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#145. Are firstborn sons sacrificed to Yahweh OR are they redeemed? (Ex 22:28 vs Ex 13:2, 13:11-16, 34:19-20; Lev 27:26-27; Num 3:12-13, 3:40-59, 8:16-18, 18:15-18)







The Bible’s sacrificial theology mandates that the firstfruits of reproduction—whether of plants, animals, or humans—be sacrificed to Yahweh.

“Consecrate every firstborn for me [Yahweh]. The first birth of every womb of the children of Israel, of a human and of an animal, is mine!” (Ex 13:2)

This divine decree must be understood in the context of the Passover narrative. In other words, biblical scribes accredited the origin of sacrificing all firstborn sons to Yahweh to the Passover/Exodus. Its origins, however, … Read more

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#146. Does Yahweh vindicate the guilty OR not? (Rom 3-4; Gal 3-5 vs Ex 23:7)







“For I shall not vindicate a guilty one!” (Ex 23:7)

One of the many gaping theological contradictions between the Old and the New Testaments—between a culture and worldview which existed in the 1st half of the 1st millennium BC and one which existed in the 1st century AD—has to do with who Yahweh vindicates or accords righteousness to.

As posted in an earlier entry (#6), Old Testament theology was constructed on the empirical. If an … Read more

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#147. Who writes the laws and commandments on stone tablets: Moses OR Yahweh? (Ex 24:4, 34:28 vs Ex 24:12, 32:16, 34:1)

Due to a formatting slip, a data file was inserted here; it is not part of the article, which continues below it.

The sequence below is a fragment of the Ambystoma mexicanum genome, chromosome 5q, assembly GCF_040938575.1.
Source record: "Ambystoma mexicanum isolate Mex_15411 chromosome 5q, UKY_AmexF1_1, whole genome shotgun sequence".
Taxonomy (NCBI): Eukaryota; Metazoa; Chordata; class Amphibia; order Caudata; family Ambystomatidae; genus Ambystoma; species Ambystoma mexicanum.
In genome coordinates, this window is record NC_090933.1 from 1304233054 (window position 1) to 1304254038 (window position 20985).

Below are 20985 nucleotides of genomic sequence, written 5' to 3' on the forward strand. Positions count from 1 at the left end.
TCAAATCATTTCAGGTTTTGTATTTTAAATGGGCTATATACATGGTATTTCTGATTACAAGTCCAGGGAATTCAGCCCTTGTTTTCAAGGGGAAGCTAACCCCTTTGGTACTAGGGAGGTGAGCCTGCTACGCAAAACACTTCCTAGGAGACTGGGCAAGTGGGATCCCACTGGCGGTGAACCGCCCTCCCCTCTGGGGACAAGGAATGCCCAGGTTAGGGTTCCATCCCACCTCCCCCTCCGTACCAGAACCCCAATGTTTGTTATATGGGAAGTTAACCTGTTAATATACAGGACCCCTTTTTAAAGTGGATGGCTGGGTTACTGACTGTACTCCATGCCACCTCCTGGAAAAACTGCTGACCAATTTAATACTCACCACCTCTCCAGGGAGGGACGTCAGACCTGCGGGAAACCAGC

The traditions relating the giving of the law present both Moses and Yahweh writing them down on stone tablets. If we follow the composite text as it now stands, here is how the occurrences progress.

  1. Exodus 24:4 states that “Moses wrote all of Yahweh’s words.” Presumably we are to understand this in its context, that is that Moses wrote down both the Ten Commandments of Exodus 20 and the laws of Exodus 21-23—all of Yahweh’s words.
  2. But Exodus 24:12 states
  3. Read more

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#148. Are sacrifices permitted before the Tabernacle, Altar, and Aaronid priesthood are established and consecrated OR are they not? (Ex 24:4-6 vs Ex 40; Lev 1-10)
#149. Is Moses allowed to perform sacrifices OR are only Aaron and his descendants? (Ex 24:4-6 vs Ex 29:1-9, 19:28-29, 40:12-16; Lev 1-9; Num 25:10-13)